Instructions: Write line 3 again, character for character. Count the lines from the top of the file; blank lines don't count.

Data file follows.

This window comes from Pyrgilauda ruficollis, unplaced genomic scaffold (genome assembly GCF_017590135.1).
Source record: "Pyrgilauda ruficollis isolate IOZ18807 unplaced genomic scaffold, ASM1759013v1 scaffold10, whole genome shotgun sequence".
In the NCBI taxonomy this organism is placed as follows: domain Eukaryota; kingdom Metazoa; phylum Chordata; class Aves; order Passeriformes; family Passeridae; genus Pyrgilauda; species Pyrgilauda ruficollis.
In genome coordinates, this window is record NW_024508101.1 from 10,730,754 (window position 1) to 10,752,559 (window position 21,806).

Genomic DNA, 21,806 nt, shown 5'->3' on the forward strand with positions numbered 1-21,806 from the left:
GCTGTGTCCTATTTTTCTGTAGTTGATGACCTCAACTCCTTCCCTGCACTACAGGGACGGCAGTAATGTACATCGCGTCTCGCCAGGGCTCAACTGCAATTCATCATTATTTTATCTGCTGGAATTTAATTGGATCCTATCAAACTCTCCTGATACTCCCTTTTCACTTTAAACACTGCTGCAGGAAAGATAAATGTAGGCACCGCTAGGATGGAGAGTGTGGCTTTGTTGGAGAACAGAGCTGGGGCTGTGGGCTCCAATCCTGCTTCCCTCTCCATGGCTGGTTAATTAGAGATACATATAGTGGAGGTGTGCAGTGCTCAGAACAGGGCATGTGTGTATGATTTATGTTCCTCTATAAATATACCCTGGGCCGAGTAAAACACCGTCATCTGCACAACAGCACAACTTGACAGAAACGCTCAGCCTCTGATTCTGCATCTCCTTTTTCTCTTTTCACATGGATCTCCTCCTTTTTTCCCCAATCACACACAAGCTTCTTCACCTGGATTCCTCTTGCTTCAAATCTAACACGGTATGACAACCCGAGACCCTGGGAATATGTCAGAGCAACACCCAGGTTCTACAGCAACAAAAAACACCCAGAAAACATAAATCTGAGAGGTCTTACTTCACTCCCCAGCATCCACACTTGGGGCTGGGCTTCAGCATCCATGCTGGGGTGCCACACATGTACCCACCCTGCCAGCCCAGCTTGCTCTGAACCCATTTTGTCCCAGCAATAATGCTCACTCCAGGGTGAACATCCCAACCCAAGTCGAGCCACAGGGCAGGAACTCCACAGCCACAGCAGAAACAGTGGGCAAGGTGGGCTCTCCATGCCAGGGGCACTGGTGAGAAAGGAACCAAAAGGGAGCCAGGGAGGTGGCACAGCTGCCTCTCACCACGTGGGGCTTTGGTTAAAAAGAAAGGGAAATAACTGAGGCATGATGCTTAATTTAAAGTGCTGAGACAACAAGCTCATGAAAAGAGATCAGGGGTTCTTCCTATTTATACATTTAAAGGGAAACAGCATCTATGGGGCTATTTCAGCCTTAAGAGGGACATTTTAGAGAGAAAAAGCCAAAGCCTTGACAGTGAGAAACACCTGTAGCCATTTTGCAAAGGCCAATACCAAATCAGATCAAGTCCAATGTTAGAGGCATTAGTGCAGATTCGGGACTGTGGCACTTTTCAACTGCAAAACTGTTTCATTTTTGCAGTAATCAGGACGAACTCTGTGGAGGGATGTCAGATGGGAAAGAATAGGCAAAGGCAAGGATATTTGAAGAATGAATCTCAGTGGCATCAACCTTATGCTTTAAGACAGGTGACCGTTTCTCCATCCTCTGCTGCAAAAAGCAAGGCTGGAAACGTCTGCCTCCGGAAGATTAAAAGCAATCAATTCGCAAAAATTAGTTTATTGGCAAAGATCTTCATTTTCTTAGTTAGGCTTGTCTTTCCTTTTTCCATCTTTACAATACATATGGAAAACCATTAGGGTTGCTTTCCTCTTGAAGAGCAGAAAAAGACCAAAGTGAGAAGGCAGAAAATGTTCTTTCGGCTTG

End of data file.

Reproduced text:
In the NCBI taxonomy this organism is placed as follows: domain Eukaryota; kingdom Metazoa; phylum Chordata; class Aves; order Passeriformes; family Passeridae; genus Pyrgilauda; species Pyrgilauda ruficollis.